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Isn't reproduction -- not life -- the standard of value?

In "The Objectivist Ethics," Ayn Rand claims that "an organism’s life is its standard of value," meaning that "that which furthers its life is the good, that which threatens it is the evil." She claims that on the grounds that the physical functions of a living organism are "actions generated by the organism itself and directed to a single goal: the maintenance of the organism’s life." In fact, however, evolutionary theory teaches us that reproduction, not life, is the ultimate end of every living organism. Is that true? If so, does that have implications for ethics?

Anonymous , 17.02.2013, 13:09
Idea status: under consideration

Comments

Adam , 18.09.2013, 04:34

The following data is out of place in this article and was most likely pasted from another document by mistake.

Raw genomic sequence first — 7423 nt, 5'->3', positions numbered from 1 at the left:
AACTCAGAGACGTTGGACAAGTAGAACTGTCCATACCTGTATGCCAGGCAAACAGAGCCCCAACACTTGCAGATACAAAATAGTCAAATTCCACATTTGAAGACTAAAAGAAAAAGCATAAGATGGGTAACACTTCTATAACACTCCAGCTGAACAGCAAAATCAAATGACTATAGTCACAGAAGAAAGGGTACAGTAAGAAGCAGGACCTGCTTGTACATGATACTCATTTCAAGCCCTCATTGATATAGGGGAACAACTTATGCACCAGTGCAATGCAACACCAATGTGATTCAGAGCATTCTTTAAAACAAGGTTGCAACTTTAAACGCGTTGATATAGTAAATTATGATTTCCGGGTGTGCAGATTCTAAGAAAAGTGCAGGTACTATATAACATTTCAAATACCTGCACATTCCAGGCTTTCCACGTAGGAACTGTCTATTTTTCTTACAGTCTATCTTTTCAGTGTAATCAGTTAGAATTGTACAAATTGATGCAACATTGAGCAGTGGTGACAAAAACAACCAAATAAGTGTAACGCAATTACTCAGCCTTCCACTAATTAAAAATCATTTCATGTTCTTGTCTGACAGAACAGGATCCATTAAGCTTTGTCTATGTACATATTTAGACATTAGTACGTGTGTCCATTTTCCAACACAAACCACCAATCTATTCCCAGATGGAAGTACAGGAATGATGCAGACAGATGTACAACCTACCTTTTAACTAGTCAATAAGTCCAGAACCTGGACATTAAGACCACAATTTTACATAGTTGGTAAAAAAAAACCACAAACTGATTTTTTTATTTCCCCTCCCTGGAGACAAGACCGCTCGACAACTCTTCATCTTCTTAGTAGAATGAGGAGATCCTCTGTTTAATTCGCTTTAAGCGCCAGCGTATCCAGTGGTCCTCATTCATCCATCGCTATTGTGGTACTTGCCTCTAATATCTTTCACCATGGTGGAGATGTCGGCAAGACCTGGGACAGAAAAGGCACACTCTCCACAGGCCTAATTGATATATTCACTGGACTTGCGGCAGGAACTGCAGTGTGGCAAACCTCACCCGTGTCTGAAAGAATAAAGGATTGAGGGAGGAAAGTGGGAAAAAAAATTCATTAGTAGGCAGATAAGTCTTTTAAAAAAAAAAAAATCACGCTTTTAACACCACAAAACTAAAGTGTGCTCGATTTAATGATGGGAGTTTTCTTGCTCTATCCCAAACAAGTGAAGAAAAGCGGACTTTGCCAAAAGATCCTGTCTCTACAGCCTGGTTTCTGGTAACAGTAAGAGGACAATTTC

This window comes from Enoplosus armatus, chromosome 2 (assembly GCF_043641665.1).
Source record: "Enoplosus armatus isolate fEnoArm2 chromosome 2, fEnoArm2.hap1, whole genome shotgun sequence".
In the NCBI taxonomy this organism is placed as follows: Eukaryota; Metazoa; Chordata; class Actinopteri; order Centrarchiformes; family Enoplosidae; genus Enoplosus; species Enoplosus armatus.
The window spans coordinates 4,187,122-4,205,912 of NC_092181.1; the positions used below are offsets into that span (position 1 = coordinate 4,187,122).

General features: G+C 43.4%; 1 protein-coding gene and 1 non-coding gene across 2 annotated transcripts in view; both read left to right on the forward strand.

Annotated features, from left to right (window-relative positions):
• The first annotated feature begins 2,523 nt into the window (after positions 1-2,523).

I would not say that modern evolutionary theory holds reproduction as the standard of value. If you are talking about gene centred theories, then it is the perpetuation of the genes which is the standard of value. This is not the same as reproduction from an individual's point of view; it might be in the interest of the genes for one individual to die so that a greater number of others may prosper. If you look at worker ants for example, their standard of value is the genes of the queen ant; they live to serve her, and cannot breed themselves.
Mike, 21.12.2013, 15:21
This is prevalent throughout all life. Even amoeba will gather together to form a tower to allow the amoeba at the top of the tower to use the wind to move to an area with greater nutrients. Those amoeba that build the tower die. All but the leaders of a pack of dogs deny themselves reproduction so the best of the group can reproduce. This ensures that the species continues, not the individual. Clearly we should be living our lives for the benefit of the species. Living for the individual goes against the reality of life. And respecting reality is important.

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